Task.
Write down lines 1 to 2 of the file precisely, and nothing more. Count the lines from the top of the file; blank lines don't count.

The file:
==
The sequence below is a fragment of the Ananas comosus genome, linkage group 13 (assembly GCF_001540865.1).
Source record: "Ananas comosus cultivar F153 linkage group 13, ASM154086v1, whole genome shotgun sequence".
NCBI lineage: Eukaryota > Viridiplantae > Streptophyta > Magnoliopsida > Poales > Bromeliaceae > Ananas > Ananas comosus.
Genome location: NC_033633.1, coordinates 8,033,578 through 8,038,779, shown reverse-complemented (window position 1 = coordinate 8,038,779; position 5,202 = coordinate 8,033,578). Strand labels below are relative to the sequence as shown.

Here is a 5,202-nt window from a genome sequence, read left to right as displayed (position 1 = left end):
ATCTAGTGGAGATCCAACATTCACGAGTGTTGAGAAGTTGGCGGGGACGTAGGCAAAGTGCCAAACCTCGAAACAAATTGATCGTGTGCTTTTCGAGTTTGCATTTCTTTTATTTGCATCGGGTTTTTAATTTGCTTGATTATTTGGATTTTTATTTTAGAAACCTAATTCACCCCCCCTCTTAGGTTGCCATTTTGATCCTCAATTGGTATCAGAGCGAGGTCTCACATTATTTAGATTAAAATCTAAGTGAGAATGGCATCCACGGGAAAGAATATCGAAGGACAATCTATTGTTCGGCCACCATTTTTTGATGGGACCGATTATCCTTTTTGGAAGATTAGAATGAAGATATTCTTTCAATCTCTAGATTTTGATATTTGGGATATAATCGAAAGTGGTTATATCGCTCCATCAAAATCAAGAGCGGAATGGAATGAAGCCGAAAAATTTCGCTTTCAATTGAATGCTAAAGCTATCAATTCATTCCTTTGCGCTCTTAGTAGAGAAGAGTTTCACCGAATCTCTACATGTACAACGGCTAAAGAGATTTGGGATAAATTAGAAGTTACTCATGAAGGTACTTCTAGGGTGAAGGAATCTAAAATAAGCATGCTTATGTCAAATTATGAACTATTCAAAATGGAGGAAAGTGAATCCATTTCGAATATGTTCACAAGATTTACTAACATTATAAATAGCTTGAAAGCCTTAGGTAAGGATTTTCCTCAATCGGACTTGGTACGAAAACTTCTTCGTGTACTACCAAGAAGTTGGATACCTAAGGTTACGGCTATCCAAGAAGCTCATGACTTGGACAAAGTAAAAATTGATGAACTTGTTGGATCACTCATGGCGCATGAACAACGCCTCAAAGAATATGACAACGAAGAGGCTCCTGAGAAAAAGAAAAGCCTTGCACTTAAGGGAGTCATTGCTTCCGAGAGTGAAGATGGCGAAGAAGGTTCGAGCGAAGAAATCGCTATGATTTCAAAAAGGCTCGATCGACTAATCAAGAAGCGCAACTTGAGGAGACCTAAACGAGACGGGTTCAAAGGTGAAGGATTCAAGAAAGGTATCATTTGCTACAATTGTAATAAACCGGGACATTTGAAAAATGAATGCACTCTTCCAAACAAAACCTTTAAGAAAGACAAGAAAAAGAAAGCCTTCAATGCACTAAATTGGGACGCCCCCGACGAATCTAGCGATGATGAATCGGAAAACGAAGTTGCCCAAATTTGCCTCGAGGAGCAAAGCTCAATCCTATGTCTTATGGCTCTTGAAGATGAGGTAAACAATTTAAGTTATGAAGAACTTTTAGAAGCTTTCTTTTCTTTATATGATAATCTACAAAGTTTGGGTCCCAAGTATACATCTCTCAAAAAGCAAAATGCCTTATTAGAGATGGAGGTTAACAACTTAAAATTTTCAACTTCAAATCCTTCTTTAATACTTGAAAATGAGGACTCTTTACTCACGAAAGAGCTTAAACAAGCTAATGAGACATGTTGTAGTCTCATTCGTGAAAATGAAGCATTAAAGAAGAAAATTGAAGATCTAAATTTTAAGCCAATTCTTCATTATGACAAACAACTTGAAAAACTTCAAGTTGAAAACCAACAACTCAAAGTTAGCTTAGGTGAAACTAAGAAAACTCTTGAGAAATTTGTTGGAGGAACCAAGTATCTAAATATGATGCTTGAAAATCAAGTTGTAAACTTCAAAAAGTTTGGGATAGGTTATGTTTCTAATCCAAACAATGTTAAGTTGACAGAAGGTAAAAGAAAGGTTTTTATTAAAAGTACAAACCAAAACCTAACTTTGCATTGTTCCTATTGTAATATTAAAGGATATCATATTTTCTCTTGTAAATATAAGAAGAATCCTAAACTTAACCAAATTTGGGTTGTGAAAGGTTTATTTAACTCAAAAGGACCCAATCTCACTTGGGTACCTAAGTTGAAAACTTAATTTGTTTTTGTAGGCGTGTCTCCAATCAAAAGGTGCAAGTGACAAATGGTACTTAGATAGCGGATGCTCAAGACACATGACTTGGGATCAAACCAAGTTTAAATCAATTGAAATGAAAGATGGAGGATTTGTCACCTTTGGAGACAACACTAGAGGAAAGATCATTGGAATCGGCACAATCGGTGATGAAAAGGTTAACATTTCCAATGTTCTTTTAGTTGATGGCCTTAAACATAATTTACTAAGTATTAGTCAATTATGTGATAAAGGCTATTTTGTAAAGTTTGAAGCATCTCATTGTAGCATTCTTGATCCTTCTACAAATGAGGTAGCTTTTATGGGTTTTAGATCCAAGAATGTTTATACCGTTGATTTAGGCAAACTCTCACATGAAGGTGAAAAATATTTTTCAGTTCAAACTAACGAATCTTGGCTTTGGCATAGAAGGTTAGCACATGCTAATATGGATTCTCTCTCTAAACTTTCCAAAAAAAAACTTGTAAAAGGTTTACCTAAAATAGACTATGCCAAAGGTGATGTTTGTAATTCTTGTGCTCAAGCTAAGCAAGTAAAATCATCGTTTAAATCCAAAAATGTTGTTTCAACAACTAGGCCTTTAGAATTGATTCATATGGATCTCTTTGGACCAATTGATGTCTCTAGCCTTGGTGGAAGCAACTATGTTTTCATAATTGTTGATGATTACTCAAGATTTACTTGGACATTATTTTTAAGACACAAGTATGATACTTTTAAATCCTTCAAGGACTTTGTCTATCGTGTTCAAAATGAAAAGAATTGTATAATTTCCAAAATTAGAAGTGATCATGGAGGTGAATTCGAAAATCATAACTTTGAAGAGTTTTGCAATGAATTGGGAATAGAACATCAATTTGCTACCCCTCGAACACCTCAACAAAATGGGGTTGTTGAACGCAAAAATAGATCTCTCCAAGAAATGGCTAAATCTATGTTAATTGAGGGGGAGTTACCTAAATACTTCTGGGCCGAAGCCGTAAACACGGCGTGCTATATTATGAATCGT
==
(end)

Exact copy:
The sequence below is a fragment of the Ananas comosus genome, linkage group 13 (assembly GCF_001540865.1).
Source record: "Ananas comosus cultivar F153 linkage group 13, ASM154086v1, whole genome shotgun sequence".